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The Voice can help improve school outcomes for Indigenous Australians

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The Voice can help improve school outcomes for Indigenous Australians

by Jason Clare

This year’s NAPLAN results make it blisteringly clear that serious education reform is needed.

They show 1 in 10 students across the country are below the minimum standard for literacy and numeracy.

That’s not a surprise, because this year we deliberately raised the bar or the minimum standard that students now have to meet.

But what is really concerning is this: one in three children from poor families and from remote areas are below that minimum standard. And so are one in three Indigenous students.

A lot of those students are in our public schools.

And if you look at NAPLAN results over the last 10 years, you’ll find that many of the children who fall behind, never catch up.

Only one in five children who are below the minimum standard in year 3 are above it by the time they’re in year 9. Only one in five catch up.

And if you think that’s bad, wait for this. Of all those Indigenous students who are below the minimum standard in 3rd Grade, it’s not one in five who catch up, it’s around one in 17.

Indigenous students are three times more likely to be below the minimum standard. And three times more likely to stay there.

What a waste of potential.

The next National School Reform Agreement Education Ministers develop next year is a chance to fix funding and fix things like this.

To tie funding to the sort of things that will help children who fall behind to catch up, keep up and finish school.

One of those things is catch up tutoring, where children who need extra help come out of their regular class and get the extra help they need in a small group.

I’ve seen it work in Indigenous communities. I’ve seen it work in my own local community. One teacher, a couple of students. 50 minutes a day. Four days a week. In 18 weeks, they learn as much as a child is expected to learn in a year. They catch up.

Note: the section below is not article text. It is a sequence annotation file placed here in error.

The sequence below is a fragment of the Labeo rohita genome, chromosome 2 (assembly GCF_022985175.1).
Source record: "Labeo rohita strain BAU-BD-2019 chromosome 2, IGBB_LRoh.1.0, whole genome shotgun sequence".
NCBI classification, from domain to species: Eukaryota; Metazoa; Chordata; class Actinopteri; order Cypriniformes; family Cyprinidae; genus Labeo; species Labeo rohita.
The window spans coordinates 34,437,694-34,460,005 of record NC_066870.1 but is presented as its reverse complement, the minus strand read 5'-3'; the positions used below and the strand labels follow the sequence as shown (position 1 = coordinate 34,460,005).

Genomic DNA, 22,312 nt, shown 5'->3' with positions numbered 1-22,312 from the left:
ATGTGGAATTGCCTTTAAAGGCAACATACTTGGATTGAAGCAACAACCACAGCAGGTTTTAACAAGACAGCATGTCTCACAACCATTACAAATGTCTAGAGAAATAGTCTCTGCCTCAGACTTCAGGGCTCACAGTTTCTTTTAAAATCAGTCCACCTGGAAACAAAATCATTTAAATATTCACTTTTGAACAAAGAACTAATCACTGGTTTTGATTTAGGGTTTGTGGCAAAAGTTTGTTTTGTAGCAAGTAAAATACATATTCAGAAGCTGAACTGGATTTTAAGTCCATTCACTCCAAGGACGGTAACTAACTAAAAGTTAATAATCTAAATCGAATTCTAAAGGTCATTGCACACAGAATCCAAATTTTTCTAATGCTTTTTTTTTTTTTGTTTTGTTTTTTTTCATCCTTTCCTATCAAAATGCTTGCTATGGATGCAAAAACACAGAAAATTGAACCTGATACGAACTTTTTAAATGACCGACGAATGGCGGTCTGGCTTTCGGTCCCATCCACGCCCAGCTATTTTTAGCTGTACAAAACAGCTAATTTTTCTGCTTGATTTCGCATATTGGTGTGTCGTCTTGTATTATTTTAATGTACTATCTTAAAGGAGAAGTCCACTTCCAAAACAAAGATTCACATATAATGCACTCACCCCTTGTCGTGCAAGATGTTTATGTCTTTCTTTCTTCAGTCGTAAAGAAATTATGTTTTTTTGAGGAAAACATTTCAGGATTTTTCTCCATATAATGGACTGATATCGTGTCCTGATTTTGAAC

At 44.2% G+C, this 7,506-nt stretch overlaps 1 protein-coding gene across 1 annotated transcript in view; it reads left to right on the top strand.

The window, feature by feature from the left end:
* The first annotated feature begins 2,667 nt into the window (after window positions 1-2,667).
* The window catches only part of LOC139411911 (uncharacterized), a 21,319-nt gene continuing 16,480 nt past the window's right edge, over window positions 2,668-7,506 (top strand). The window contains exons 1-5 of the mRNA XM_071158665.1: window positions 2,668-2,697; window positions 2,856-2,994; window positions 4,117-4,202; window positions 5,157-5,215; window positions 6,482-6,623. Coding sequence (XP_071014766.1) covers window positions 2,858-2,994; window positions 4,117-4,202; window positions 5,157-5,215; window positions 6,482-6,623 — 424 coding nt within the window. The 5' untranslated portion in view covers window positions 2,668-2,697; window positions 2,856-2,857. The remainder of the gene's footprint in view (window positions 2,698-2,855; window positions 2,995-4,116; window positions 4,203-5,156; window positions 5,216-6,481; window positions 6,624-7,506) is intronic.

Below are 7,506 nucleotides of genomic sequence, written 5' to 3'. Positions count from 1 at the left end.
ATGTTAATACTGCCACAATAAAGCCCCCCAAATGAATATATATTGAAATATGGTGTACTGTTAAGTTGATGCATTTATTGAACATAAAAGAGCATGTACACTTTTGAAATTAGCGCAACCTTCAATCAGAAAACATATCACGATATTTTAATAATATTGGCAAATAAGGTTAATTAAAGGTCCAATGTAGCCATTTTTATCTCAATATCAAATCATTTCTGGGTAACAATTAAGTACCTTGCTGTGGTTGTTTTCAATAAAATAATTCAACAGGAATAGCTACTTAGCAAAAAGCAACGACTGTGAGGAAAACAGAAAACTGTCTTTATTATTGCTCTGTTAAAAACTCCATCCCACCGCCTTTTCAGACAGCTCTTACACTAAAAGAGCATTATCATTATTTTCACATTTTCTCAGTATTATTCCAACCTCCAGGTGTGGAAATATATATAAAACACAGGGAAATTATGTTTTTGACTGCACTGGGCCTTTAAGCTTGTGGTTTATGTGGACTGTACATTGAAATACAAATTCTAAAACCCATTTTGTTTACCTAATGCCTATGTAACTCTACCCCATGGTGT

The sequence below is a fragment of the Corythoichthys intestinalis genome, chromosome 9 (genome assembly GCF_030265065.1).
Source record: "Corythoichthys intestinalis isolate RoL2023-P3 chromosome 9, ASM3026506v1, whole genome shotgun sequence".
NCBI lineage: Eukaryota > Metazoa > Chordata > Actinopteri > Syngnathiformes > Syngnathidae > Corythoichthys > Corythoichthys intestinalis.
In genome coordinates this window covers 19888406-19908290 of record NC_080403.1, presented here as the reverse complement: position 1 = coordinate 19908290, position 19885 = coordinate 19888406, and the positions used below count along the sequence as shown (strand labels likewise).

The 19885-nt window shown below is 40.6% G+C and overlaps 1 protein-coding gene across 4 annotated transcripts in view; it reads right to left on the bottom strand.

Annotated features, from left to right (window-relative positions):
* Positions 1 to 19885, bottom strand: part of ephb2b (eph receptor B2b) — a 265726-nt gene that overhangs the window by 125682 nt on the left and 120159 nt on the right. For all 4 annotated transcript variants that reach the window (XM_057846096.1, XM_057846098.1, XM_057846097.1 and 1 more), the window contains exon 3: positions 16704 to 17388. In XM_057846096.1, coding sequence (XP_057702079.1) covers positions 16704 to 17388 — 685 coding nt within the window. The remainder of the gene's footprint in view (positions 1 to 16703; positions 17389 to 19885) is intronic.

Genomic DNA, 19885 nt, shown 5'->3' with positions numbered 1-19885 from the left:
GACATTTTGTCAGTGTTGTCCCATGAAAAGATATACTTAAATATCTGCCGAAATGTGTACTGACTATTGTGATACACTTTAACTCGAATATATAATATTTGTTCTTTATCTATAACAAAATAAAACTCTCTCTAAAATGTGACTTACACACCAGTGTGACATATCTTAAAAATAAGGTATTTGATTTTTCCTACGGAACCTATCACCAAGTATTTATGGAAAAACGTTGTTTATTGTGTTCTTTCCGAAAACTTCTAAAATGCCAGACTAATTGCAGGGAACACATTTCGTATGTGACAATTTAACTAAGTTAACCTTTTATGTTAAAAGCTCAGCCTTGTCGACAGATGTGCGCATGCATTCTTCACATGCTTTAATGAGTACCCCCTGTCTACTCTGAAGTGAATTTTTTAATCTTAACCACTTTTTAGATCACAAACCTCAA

But none of this means a Voice to Parliament isn’t also needed.

If we want things to change, we can’t just change what we do, we have got to change the way we do things.

It’s not just what we do in the classroom that makes a difference.

Everything from health to housing to employment can have an impact.

If a child is sick, if they don’t have a proper roof over their head, if their parents don’t have a job, that all affects how they go at school.

This is where the Voice can help. It can help being all of this together.

Aussies are practical people.

We know a lot of Indigenous Australians live pretty tough lives and we want our taxpayer dollars spent on things that will actually work.

They are not working at the moment. Almost everything Canberra politicians have tried over the last few decades hasn’t worked.

The gap between black and white Australia hasn’t closed. It’s barely budged.

In some places, it’s gotten worse, despite everything that Labor governments and Liberal governments have done or have tried to do.

In a few weeks’ time we get the chance to do what should have happened 122 years ago. We can recognise the fact that people were here before Captain Cook arrived and put this in the Constitution.

And we can do something to help improve the lives of other Aussies, including all those Indigenous children who fall behind and never catch up.

We’ve got nothing to fear from listening and a lot to gain: better results and a better use of taxpayer money.

That’s something worth voting for.

Jason Clare is the Federal Education Minister.



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